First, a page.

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Atlantic Canada Lobster
Le homard de l'Atlantique canadien
L'aragosta del Canada atlantico

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From the Sea to Your Table

Harvesting lobster along the rugged Atlantic Coast is steeped in tradition and aside from some advances in boat and gear technology, little has changed in the past 150 years. The day for lobster fishers typically begins before the sun rises and long before most people have even thought about having their first cup of morning coffee. Work begins by cutting the bait, which is usually herring or mackerel and preparing the boat and gear for the upcoming day. As dawn breaks, usually around 5 a.m., the boats head out to the open water to check their traps.

Most of the lobster fishery in Canada is conducted within 15 kilometers of shore. This is close enough for the boats to return each day but sufficiently far enough from shore that the harshness of the North Atlantic must be fully respected. Each lobster fisher has uniquely colored buoys identifying their trap locations. As the boat nears the buoy, the lines are secured by gaffe (long pole with a hook on the end) and secured to an electronic hauler where they are pulled out of the water. The lobsters are carefully examined and their carapace length is measured with a metal gauge to insure it is of legal size. Undersize and berried females (egg-bearing) are returned to the sea. While this method of harvesting lobster is highly labor intensive, it is ecologically sensitive to the environment and maintains the integrity of the ocean floor with minimal disruption. After the lobster are removed, the traps are re-baited and placed back in the water.

The number of traps available for each lobster license varies from one LFA (Lobster Fishing Area - PDF - 430K  or  JPG - 84K ) to another, however they typically range from 200 to 300 traps. Depending on the number of traps and distance from shore, most lobster fishers have checked and re-baited their traps and have returned to shore by mid-afternoon.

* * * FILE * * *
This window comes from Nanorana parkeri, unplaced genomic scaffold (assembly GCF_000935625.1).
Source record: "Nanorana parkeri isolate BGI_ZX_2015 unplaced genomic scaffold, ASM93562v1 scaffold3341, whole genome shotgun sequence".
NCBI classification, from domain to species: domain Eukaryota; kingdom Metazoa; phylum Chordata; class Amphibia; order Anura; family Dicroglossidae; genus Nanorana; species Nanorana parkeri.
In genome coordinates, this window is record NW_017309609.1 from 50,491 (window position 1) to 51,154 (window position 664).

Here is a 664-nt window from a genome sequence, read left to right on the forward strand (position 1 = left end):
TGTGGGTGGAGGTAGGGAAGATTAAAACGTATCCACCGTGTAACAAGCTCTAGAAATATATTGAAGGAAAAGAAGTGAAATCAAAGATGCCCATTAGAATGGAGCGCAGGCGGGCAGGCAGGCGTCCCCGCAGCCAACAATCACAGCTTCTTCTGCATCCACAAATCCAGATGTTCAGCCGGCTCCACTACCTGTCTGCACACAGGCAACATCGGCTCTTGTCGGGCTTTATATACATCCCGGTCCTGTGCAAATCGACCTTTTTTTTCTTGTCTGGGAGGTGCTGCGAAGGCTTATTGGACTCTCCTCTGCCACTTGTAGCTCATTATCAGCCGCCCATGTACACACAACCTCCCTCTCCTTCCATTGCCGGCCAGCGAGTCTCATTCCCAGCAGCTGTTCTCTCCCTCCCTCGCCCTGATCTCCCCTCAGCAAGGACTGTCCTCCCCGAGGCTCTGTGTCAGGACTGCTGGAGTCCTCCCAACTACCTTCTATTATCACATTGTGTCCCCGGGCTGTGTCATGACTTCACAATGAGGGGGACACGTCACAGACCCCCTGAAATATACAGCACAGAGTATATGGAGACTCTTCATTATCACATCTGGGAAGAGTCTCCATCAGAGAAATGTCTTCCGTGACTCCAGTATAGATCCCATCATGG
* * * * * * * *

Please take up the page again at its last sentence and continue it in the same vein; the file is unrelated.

At shore the boats unload their catches directly into the processing facilities or into waiting refrigeration trucks that will transport the lobsters to nearby processing plants. Lobsters are generally separated into two groups: those being sold as a live product and those destined for processing into various product forms. Lobsters that are to be sold live will be sent to holding facilities while those being processed are briefly stored in refrigeration units until they are cooked or processed for raw meat products, usually the same night they were caught.

New processing and packaging technology allows processors to quick-freeze whole cooked lobsters and processed lobster meat. Quick freezing preserves the natural juices and flavors providing the highest quality product. The short time between harvesting and processing ensures that when consumers select processed Canadian Atlantic Lobster, they can be assured that the product they are eating tastes
as fresh as the day it was caught.

All lobster processing facilities are provincially licensed and federally registered to ensure that the highest quality of food safety and handling practices are employed. Part of the licensing requirements stipulates that each processor has satisfied the requirements of internationally recognized QMP standards (Quality Management Program). This program is enforced and monitored by the Canadian Food Inspection Agency through regular plant audits (see Quality Assurance ).




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New Brunswick Department of Fisheries
Association of Seafood Producers, NL
Fish, Food and Allied Workers, NL
Government of Newfoundland & Labrador
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PEI Seafood Processors Association